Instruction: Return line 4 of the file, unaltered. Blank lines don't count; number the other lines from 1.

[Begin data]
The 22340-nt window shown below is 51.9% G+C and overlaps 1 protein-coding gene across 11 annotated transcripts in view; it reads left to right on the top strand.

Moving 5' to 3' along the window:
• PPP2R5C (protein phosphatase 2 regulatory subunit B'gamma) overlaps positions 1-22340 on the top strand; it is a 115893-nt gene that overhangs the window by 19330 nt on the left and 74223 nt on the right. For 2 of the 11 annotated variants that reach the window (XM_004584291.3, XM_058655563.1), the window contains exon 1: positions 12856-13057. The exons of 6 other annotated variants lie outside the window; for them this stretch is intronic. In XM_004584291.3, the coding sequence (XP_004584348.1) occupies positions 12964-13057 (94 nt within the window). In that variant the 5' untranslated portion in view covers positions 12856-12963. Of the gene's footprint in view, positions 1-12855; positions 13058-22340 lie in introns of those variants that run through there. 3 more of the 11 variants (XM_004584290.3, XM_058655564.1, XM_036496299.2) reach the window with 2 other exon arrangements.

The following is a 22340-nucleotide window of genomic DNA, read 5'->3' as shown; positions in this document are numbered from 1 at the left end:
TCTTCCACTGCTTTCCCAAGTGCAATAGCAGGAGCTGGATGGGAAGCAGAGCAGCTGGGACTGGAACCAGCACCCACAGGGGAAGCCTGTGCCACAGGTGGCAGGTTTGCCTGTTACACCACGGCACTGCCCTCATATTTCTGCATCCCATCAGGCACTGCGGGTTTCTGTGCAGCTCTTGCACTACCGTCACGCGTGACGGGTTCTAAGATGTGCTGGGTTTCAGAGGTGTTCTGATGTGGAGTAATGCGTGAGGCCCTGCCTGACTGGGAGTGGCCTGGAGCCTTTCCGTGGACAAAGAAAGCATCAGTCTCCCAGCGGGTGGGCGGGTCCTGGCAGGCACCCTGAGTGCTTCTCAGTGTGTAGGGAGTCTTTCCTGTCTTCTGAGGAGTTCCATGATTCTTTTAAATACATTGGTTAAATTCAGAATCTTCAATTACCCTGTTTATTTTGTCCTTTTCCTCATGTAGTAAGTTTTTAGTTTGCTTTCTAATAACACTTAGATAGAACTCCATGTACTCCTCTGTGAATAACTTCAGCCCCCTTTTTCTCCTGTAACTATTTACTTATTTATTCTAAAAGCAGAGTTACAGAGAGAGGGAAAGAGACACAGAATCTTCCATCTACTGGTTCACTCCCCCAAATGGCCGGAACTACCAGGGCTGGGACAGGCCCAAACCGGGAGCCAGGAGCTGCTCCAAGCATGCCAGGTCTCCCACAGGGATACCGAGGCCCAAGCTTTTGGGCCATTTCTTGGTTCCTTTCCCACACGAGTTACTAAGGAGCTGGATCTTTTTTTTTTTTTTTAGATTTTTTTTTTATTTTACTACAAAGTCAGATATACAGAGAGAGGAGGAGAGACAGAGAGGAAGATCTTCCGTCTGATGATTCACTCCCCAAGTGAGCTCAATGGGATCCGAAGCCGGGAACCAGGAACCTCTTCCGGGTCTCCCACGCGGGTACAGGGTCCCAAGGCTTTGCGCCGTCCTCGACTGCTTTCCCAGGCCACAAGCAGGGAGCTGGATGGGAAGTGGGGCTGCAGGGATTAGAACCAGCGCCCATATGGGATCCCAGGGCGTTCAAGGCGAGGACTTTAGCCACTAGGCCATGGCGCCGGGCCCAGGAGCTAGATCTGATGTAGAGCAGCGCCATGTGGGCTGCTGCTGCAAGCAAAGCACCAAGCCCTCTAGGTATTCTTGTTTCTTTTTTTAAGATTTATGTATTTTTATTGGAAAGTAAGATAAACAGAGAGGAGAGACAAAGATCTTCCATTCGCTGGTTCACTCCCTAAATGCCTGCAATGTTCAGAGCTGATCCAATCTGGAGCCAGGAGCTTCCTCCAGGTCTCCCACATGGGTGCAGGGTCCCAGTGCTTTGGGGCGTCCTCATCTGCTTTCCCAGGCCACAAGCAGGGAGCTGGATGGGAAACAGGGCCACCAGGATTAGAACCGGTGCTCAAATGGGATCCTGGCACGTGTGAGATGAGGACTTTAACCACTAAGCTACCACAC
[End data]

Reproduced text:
The following is a 22340-nucleotide window of genomic DNA, read 5'->3' as shown; positions in this document are numbered from 1 at the left end: